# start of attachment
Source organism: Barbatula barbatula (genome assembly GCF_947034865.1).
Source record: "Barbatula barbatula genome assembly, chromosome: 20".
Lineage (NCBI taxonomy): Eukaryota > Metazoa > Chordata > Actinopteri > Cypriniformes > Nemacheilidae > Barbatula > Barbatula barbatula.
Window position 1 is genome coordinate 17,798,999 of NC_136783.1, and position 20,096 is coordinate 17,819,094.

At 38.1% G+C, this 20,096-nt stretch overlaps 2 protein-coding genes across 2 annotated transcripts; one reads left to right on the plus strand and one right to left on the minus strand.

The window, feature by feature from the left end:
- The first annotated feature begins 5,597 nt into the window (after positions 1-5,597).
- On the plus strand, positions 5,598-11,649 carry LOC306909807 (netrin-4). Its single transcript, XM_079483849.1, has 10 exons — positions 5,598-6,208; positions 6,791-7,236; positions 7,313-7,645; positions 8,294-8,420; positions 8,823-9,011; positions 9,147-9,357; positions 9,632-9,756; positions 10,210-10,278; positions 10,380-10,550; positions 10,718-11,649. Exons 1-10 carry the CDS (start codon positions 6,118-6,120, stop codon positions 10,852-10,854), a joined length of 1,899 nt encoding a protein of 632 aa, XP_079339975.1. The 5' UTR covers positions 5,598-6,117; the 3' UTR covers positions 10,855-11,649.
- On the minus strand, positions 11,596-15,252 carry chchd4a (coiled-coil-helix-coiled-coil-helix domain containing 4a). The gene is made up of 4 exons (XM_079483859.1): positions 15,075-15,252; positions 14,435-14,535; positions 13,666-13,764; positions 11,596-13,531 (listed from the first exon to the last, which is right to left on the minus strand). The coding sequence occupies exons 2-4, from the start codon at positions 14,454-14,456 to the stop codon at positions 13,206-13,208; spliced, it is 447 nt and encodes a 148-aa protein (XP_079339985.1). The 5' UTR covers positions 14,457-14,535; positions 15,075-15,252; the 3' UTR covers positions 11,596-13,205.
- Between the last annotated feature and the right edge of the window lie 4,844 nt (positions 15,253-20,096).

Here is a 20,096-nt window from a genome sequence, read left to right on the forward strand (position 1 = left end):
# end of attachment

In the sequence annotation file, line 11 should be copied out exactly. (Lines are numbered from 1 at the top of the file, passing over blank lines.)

Here is a 20,096-nt window from a genome sequence, read left to right on the forward strand (position 1 = left end):